Spread out over 90 acres of Forest Park, the St. Louis Zoo is a landmark to both the city and to the 1904 World’s Fair. Apart from being a major attraction for both locals and tourists, the St. Louis Zoo is also considered the leader in areas such as animal management, research, conservation, and education. There is no admission fee to the zoo because of a subsidy from the Metropolitan Zoological Park and Museum District. There are fees to get in to a few of the side attractions, but other than that, the zoo is free. The main special feature is the Zooline Railroad which takes visitors to the more popular spots at the zoo.
The zoo’s history starts with the 1904 World’s Fair that was held in St. Louis. One of the attractions at the fair was a bird cage that measured 228 feet long, 84 feet wide, and 50 feet high. At the time it was the largest bird cages built and to this day it still ranks as one of the largest free-flight aviaries in the world. The public became attracted to the bird cage so much, that at the end of the fair, the city of St. Louis purchased it from the Smithsonian. In 1910, the people of St. Louis opted to form a zoo, building it around the bird cage from the world’s fair. By 1914, an independent commission was formed and the search began for a suitable location. Some of the suggestions included Fairgrounds Park, Carondolet Park, the Creve Coeur area and Tower Grove Park. Forest Park was not considered at first because the people residing in the area were worried about the smell from the animals. The then head of the St. Louis Parks Department, Dwight Davis, was opposed as well, until 77 acres was set aside for the zoo. At the same time, the five-man Zoological Board of Control was established. In 1916, the board of control was increased to nine members and the people of St. Louis voted to establish a mill tax to build the St. Louis Zoo. It was noted that this was the first time a mill tax was supported by the local population.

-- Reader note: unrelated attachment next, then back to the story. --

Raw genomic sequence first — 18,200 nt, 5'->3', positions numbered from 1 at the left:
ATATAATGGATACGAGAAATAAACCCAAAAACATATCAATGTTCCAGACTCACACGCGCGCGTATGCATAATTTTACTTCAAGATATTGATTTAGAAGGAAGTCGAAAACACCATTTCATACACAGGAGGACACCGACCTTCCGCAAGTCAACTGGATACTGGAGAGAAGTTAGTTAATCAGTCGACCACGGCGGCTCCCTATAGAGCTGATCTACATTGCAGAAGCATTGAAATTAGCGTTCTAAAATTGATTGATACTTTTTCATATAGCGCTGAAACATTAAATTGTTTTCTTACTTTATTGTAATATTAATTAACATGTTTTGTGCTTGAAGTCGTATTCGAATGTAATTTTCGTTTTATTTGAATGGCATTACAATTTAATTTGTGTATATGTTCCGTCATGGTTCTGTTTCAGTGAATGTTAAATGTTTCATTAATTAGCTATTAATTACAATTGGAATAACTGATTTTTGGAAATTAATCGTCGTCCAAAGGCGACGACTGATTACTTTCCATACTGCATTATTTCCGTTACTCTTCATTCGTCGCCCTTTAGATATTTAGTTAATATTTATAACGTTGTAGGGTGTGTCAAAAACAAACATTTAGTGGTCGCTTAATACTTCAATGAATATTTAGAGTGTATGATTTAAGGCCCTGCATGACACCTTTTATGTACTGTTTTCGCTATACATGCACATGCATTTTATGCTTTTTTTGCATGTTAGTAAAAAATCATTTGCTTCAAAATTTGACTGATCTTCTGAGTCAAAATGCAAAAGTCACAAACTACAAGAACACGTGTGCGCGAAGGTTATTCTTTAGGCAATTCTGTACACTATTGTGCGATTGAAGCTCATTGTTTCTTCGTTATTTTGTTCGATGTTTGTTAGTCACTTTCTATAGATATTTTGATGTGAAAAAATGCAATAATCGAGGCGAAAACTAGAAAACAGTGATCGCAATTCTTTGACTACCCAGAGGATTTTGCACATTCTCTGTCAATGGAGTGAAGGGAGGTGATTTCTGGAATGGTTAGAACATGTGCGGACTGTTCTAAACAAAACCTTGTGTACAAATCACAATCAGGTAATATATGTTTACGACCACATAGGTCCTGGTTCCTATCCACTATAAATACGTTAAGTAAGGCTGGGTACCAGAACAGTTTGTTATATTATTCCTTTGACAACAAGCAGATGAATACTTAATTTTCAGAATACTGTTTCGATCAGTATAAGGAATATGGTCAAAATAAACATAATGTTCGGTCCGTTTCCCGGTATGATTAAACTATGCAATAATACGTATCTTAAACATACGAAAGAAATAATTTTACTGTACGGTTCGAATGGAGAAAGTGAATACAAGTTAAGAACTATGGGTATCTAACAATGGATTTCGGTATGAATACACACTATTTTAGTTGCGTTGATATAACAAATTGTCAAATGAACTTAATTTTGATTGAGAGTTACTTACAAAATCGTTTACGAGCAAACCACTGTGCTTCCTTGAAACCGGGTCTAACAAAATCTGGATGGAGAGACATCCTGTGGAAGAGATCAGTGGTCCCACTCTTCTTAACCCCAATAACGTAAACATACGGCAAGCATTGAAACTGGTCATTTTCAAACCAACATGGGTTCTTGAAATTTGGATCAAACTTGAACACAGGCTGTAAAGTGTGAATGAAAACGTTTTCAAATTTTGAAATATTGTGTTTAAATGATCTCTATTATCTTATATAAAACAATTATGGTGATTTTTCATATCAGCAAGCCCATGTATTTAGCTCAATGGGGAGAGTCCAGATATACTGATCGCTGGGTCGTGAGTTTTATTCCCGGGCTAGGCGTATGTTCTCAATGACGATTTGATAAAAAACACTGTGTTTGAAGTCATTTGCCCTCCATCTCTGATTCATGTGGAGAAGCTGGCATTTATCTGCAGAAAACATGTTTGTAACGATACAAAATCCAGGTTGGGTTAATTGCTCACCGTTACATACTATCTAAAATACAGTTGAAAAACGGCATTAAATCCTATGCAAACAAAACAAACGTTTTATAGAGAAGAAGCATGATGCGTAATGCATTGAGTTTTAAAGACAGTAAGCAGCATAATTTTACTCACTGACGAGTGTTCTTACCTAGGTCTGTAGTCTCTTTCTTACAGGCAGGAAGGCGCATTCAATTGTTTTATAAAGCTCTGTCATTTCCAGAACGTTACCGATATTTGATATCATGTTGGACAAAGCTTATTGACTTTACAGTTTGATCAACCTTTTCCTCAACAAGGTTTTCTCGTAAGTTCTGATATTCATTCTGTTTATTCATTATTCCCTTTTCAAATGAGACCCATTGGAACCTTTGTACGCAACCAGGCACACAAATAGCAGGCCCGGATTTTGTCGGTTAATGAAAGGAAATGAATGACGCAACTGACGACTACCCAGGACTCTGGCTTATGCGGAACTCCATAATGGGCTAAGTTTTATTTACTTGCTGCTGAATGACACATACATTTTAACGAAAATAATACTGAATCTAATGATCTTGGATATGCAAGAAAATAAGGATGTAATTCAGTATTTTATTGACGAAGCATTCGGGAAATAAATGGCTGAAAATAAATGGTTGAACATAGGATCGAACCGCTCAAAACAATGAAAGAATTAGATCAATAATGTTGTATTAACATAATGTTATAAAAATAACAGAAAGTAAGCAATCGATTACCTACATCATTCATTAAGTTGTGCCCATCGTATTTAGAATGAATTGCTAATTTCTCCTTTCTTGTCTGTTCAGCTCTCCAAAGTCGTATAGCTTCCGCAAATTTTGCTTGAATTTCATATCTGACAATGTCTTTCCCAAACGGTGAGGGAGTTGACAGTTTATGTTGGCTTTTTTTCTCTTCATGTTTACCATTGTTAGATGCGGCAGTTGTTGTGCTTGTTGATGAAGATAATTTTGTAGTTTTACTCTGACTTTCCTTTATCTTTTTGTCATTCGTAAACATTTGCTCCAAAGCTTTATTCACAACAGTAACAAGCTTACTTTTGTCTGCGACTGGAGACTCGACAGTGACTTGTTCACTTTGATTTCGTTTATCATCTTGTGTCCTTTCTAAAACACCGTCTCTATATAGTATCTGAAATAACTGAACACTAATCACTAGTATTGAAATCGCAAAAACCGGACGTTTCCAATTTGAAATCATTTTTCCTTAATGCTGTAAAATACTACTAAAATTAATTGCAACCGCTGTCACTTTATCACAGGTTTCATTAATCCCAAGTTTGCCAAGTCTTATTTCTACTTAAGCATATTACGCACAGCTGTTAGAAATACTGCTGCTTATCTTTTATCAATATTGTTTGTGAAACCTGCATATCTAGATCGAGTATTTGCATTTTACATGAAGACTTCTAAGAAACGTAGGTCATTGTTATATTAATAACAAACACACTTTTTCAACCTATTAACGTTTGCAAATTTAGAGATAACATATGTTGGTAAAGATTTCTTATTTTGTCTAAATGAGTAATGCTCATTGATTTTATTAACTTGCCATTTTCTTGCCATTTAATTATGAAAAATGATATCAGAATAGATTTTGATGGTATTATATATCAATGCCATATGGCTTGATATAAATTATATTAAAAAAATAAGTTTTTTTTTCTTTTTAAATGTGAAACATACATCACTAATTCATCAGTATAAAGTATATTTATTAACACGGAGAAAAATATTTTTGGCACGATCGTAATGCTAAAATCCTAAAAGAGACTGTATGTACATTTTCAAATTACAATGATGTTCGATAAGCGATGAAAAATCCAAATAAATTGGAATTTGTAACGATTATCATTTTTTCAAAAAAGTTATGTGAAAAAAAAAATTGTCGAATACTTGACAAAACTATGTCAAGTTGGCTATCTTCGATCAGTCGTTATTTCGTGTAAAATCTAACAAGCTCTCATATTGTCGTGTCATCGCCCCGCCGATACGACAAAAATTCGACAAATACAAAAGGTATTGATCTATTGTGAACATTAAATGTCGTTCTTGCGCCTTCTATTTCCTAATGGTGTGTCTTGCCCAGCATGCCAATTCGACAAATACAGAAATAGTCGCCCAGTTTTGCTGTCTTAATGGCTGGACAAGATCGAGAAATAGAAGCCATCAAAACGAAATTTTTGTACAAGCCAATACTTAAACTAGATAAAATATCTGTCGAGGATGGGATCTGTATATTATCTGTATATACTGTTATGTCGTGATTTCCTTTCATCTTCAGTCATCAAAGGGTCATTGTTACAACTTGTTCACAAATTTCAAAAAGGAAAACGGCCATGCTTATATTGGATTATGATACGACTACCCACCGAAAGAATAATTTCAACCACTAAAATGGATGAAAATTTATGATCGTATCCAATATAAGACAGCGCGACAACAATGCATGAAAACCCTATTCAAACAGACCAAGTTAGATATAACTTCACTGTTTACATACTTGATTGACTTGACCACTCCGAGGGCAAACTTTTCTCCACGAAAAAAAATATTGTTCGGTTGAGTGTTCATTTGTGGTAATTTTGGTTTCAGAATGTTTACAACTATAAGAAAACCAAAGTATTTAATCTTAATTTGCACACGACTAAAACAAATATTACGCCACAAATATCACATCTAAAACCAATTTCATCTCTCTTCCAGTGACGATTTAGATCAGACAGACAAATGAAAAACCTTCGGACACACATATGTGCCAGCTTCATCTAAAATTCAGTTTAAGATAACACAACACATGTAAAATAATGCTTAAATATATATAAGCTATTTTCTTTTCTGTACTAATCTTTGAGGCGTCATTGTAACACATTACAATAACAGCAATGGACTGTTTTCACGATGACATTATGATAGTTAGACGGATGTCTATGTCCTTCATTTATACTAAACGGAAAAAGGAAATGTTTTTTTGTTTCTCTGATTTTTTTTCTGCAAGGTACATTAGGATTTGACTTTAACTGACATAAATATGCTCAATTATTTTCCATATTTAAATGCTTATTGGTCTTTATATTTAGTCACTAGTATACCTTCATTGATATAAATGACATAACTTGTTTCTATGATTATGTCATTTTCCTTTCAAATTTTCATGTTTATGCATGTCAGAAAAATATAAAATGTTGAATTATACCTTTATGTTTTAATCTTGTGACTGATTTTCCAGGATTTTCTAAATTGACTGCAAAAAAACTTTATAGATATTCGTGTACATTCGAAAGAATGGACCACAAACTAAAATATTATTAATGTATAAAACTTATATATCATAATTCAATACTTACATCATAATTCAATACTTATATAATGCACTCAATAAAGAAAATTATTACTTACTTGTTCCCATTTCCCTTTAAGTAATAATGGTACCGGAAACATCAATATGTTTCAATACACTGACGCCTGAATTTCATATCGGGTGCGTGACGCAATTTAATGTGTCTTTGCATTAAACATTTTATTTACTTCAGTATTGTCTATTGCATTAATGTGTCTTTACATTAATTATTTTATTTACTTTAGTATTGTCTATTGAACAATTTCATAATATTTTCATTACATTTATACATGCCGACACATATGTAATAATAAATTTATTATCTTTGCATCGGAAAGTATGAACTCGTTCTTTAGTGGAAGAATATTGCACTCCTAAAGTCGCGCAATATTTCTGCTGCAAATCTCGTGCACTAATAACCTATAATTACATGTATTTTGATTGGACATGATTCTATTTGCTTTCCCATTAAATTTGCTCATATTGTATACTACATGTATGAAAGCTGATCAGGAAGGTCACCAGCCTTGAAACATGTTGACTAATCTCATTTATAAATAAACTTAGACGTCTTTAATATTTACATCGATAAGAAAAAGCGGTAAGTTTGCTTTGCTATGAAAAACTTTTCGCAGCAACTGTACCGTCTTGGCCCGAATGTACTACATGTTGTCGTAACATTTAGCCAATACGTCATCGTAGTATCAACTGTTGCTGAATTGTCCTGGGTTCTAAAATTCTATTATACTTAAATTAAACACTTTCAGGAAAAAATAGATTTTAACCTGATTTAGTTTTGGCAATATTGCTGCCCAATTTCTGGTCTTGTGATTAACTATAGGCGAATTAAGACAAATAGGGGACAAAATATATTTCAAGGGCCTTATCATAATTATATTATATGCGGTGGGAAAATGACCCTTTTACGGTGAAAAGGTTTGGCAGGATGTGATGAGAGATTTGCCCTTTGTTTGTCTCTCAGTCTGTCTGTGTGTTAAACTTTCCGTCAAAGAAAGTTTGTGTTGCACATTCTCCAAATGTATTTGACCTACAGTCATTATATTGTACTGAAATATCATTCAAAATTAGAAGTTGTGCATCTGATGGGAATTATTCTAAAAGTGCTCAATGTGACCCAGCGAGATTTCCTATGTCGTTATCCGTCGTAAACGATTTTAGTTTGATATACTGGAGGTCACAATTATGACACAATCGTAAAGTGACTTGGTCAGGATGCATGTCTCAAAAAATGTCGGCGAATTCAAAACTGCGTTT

From 1920 to 1969, the St. Louis Zoo would undergo several expansions before reaching the size that it is currently. The zoo is open Friday to Sunday from 8 a.m. to 7 p.m. for the North Star Summer Zoo Weekends and Monday to Thursday from 8 a.m. to 5 p.m. The Parkway Hotel, Hilton St. Louis at the Ballpark and Holiday Inn Express St. Louis Fenton are three hotels closest to the St. Louis Zoo.